Flexibility Activities Flexibility activities: Stretching, gymnastics, dancing, swimming, yoga, martial arts Flexibility activities like bending, stretching and reaching that keep your joints moving and stable. They help to keep you flexible and prevent muscle strains (pulls).
Strength Activities Strength activities: Lifting weights, carrying groceries, bowling, shoveling the snow, raking the leaves, gymnastics Strength activities that build your muscles and bones. The more often you are involved in Strength activities, the easier you will be able to do basic strength activities.
Don’t Forget Active Bodies need Energy….Make smart food choices from the Food Guide
Look Good, Feel Good, Play Good!!! Grooming activities are those things you do—on top of being clean—to make yourself look good, such as styling your hair or using cosmetics. Grooming may not affect your physical health, but it can affect your intellectual and emotional health.
How does it affect my Health? Your physical health can be improved by • protecting your skin with clothing and sunscreen • caring for your nails and hair • taking care of your teeth by brushing, flossing, and visiting the dentist • looking after your sight and hearing by having regular checkups Your emotional health can be improved by • having confidence about your appearance • interacting comfortably and confidently with others Your intellectual health can be improved by • understanding how cleanliness and grooming affect your health • making informed decisions about cleanliness and grooming products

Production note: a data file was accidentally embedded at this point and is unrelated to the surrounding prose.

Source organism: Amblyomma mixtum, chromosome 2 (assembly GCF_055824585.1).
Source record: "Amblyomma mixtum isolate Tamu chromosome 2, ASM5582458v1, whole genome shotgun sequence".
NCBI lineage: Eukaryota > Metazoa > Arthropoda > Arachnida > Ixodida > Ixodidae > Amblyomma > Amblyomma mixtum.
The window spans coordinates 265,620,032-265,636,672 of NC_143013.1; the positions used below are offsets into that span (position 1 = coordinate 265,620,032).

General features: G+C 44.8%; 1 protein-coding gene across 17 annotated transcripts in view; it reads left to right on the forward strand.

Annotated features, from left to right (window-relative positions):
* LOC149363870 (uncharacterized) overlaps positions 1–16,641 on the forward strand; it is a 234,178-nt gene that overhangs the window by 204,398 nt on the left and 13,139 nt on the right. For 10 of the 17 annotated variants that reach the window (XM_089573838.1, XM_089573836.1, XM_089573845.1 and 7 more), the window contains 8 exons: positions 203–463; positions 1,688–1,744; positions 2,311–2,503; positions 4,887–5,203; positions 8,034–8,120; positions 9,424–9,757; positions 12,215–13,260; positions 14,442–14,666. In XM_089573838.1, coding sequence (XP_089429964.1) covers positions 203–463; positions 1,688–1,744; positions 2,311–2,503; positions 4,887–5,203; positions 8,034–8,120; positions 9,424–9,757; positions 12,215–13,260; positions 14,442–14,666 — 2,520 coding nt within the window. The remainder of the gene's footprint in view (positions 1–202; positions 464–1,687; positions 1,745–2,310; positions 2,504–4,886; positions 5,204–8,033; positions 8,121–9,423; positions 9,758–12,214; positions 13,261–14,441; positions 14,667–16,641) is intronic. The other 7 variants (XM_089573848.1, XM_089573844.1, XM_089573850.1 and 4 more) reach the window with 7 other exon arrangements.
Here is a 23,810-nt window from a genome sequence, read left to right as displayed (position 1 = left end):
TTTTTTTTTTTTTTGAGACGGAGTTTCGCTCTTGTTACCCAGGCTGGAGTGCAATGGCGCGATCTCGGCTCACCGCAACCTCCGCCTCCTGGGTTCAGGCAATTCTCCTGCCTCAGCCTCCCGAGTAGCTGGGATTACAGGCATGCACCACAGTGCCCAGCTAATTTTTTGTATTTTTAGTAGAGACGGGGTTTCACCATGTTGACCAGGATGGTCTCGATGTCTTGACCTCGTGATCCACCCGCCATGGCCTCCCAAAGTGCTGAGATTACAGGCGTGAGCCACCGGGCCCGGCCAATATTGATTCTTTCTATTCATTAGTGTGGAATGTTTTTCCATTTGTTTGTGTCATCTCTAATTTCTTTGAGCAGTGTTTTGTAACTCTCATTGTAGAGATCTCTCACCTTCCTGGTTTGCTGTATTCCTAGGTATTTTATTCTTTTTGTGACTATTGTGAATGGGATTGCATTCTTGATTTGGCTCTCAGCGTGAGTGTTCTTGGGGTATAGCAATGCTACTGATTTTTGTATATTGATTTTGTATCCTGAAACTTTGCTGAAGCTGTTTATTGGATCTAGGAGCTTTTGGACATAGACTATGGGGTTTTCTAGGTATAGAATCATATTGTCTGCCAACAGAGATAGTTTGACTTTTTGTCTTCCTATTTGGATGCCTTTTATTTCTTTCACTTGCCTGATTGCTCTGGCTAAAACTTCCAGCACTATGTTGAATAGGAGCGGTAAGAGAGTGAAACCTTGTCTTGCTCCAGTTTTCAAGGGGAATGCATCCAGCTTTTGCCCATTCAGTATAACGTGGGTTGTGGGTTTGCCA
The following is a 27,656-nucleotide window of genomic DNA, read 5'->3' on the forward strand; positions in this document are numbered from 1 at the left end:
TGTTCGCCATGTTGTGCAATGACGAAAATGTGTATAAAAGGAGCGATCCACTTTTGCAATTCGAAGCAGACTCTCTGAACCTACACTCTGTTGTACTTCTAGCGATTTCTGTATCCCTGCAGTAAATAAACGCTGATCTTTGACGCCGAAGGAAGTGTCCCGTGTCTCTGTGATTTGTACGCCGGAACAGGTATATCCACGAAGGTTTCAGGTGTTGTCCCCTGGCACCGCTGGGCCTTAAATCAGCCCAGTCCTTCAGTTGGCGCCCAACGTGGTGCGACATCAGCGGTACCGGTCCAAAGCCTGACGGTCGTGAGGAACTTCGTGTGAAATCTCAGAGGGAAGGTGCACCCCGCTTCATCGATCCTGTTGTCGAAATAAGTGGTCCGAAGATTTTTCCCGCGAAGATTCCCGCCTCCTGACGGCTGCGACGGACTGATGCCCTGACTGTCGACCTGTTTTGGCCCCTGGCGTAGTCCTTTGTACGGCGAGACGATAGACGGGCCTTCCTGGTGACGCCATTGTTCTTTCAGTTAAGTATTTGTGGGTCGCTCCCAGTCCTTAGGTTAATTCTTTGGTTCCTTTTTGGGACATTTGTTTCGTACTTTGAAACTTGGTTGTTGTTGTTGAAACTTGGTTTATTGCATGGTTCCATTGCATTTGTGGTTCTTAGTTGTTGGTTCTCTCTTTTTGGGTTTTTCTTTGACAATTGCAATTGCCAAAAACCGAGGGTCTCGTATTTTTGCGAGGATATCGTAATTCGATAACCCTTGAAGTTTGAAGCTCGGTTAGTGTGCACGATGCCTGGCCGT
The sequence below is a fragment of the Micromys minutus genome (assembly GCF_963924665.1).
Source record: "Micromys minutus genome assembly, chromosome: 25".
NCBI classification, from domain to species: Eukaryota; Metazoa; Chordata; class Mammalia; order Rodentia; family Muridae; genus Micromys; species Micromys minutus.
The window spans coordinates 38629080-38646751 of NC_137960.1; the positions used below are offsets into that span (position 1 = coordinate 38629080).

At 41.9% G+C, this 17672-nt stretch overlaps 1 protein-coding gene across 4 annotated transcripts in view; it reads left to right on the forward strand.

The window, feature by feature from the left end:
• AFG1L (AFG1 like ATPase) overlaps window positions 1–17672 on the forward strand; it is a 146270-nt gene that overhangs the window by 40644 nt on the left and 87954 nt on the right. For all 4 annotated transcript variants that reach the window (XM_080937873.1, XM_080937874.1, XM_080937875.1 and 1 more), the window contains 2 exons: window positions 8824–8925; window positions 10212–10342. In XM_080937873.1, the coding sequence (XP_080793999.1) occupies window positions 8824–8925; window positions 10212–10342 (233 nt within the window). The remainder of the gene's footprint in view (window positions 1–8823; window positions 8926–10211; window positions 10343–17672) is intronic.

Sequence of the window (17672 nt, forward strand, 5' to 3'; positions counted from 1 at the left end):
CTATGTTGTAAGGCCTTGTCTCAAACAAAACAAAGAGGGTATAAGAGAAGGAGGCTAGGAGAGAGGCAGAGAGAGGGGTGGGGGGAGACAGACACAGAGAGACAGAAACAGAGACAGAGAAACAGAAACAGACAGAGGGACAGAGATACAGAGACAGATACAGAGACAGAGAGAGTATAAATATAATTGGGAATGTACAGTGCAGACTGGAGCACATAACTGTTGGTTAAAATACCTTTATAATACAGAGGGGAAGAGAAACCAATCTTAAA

Brainstorm your day of Grooming Look at the products you listed in the chart: Which ones are essential? Which ones are not essential? (Essential are soap, toothpaste; Non-essential are cologne, or nail polish)
What influences your choices on Grooming Products?? • advertising • peer pressure • amount of money available • amount of time required to use these products • personal preferences • convenience
The Impact of Advertising Advertising can occur in many different ways; TV, Magazines Billboards Product Placement in Movies Professional Offices (Doctor, Dentist)
How do they attract you?? • sex appeal—This approach implies that others will find you more appealing if you use the product. • snob appeal—This approach connects a product to a desirable lifestyle. It is designed to make people think that the product makes them distinctive. • appeal to tradition—This technique tries to boost consumer confidence by emphasizing longevity. For example, the manufacturer says to the consumer, “We have made the best product for over one hundred years.” • celebrity testimonial—This method associates a product with a famous or respected person such as a movie star, athlete, singer, or corporate executive. Since the celebrity likes the product, you should too. • appeal to excellence—This gimmick closely relates to snob appeal. You’re supposed to think that this product is the best and only the best is good enough for you. • loaded words—This gimmick uses words such as New! Fantastic! Gorgeous! • bandwagon—This technique asks that you follow the crowd. Everybody’s doing it! And no one likes to be different. It is effective with people who don’t want to stand out.
Look for it!!!! Use the internet or magazines to fill in the chart for homework.